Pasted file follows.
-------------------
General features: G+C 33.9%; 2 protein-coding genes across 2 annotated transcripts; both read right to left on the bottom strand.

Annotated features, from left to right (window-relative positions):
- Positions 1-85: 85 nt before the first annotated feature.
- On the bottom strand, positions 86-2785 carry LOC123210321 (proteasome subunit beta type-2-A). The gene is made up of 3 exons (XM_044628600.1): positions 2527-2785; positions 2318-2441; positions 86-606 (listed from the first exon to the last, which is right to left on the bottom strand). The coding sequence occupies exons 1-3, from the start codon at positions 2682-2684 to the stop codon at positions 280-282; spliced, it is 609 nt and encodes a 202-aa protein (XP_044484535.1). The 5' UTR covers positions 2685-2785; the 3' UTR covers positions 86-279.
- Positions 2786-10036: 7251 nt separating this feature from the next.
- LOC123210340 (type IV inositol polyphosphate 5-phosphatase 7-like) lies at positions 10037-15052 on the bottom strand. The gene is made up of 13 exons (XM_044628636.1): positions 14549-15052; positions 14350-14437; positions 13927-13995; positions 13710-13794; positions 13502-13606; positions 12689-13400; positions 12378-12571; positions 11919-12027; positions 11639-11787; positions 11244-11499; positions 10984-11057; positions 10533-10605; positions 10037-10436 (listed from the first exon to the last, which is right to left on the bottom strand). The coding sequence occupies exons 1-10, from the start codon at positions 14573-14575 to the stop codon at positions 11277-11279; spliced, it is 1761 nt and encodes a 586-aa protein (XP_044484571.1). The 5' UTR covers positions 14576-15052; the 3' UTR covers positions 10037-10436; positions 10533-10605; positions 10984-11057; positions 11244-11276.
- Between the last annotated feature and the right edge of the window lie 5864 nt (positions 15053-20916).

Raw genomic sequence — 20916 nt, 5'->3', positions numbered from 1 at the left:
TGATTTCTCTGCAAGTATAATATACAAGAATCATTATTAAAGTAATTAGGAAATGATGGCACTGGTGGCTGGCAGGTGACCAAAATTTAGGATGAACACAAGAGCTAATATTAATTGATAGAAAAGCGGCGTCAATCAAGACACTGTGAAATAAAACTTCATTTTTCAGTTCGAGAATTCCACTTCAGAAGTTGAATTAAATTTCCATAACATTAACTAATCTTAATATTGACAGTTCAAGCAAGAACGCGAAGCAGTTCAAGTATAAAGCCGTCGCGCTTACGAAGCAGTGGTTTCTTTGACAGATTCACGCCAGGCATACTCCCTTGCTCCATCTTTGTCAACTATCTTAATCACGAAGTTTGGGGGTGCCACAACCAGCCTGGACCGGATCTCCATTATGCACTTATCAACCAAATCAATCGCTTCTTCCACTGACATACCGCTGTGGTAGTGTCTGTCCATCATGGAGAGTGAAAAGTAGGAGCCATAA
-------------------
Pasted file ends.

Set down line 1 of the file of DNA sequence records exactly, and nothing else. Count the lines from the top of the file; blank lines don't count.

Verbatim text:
General features: G+C 33.9%; 2 protein-coding genes across 2 annotated transcripts; both read right to left on the bottom strand.